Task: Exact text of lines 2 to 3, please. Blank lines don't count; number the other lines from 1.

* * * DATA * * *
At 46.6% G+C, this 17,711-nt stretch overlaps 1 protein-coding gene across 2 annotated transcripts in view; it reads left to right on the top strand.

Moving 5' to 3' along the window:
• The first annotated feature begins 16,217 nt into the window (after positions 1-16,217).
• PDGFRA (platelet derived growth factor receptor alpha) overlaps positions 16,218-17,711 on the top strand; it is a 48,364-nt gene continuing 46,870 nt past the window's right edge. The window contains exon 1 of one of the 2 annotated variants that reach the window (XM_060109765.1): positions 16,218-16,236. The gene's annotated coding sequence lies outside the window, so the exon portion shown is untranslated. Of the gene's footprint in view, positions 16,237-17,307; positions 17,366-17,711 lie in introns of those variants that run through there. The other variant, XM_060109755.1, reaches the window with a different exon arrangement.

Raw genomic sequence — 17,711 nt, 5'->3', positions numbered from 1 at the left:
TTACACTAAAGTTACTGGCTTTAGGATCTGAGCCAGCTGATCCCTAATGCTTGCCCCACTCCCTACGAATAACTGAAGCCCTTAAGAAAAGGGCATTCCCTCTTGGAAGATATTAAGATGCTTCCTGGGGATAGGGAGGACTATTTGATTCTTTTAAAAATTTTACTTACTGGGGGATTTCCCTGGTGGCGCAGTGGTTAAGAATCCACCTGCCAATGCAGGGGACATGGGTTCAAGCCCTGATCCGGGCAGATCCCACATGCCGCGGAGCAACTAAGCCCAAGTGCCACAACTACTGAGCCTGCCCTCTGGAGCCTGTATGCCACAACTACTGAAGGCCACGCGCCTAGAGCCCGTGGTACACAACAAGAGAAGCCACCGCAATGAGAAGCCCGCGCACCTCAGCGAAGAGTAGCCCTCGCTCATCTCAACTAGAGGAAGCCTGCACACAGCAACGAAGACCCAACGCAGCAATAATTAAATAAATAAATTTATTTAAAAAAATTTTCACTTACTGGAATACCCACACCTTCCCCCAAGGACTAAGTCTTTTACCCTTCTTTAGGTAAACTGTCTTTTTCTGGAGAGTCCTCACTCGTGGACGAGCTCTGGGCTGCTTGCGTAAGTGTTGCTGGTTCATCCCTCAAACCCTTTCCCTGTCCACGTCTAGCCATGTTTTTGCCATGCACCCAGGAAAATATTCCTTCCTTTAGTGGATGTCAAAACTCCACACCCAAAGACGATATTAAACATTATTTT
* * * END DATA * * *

Moving 5' to 3' along the window:
• The first annotated feature begins 16,217 nt into the window (after positions 1-16,217).